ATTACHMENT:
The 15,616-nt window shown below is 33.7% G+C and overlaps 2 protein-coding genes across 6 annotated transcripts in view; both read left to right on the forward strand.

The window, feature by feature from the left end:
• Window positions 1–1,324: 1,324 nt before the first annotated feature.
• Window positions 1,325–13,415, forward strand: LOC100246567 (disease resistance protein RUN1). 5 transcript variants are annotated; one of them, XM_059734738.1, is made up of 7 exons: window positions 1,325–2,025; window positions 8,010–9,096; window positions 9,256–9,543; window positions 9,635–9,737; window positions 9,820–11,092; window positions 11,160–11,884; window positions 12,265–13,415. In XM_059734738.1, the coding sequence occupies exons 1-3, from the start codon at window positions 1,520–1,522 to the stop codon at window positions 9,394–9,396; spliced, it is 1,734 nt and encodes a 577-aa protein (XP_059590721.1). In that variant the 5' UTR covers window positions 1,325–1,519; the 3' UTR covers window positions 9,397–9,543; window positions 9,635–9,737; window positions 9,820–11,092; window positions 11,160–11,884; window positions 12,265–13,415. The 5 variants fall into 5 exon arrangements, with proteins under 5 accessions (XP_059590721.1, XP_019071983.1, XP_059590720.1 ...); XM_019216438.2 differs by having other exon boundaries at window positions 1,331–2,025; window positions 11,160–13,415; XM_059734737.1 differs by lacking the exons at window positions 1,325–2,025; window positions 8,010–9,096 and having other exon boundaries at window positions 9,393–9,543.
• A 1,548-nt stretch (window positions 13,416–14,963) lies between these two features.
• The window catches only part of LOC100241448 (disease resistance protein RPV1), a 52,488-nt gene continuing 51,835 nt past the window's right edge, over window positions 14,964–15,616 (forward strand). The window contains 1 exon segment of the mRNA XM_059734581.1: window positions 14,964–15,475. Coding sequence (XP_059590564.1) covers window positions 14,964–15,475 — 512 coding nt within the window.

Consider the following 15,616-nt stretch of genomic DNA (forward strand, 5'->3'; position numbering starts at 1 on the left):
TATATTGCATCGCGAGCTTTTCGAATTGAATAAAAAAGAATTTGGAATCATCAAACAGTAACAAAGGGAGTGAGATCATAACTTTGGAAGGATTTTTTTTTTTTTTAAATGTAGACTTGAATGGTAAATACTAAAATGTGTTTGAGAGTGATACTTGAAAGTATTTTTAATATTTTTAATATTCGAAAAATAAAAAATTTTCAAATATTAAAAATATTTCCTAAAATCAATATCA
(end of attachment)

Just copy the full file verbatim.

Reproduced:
The 15,616-nt window shown below is 33.7% G+C and overlaps 2 protein-coding genes across 6 annotated transcripts in view; both read left to right on the forward strand.

The window, feature by feature from the left end:
• Window positions 1–1,324: 1,324 nt before the first annotated feature.
• Window positions 1,325–13,415, forward strand: LOC100246567 (disease resistance protein RUN1). 5 transcript variants are annotated; one of them, XM_059734738.1, is made up of 7 exons: window positions 1,325–2,025; window positions 8,010–9,096; window positions 9,256–9,543; window positions 9,635–9,737; window positions 9,820–11,092; window positions 11,160–11,884; window positions 12,265–13,415. In XM_059734738.1, the coding sequence occupies exons 1-3, from the start codon at window positions 1,520–1,522 to the stop codon at window positions 9,394–9,396; spliced, it is 1,734 nt and encodes a 577-aa protein (XP_059590721.1). In that variant the 5' UTR covers window positions 1,325–1,519; the 3' UTR covers window positions 9,397–9,543; window positions 9,635–9,737; window positions 9,820–11,092; window positions 11,160–11,884; window positions 12,265–13,415. The 5 variants fall into 5 exon arrangements, with proteins under 5 accessions (XP_059590721.1, XP_019071983.1, XP_059590720.1 ...); XM_019216438.2 differs by having other exon boundaries at window positions 1,331–2,025; window positions 11,160–13,415; XM_059734737.1 differs by lacking the exons at window positions 1,325–2,025; window positions 8,010–9,096 and having other exon boundaries at window positions 9,393–9,543.
• A 1,548-nt stretch (window positions 13,416–14,963) lies between these two features.
• The window catches only part of LOC100241448 (disease resistance protein RPV1), a 52,488-nt gene continuing 51,835 nt past the window's right edge, over window positions 14,964–15,616 (forward strand). The window contains 1 exon segment of the mRNA XM_059734581.1: window positions 14,964–15,475. Coding sequence (XP_059590564.1) covers window positions 14,964–15,475 — 512 coding nt within the window.

Consider the following 15,616-nt stretch of genomic DNA (forward strand, 5'->3'; position numbering starts at 1 on the left):
TATATTGCATCGCGAGCTTTTCGAATTGAATAAAAAAGAATTTGGAATCATCAAACAGTAACAAAGGGAGTGAGATCATAACTTTGGAAGGATTTTTTTTTTTTTTAAATGTAGACTTGAATGGTAAATACTAAAATGTGTTTGAGAGTGATACTTGAAAGTATTTTTAATATTTTTAATATTCGAAAAATAAAAAATTTTCAAATATTAAAAATATTTCCTAAAATCAATATCA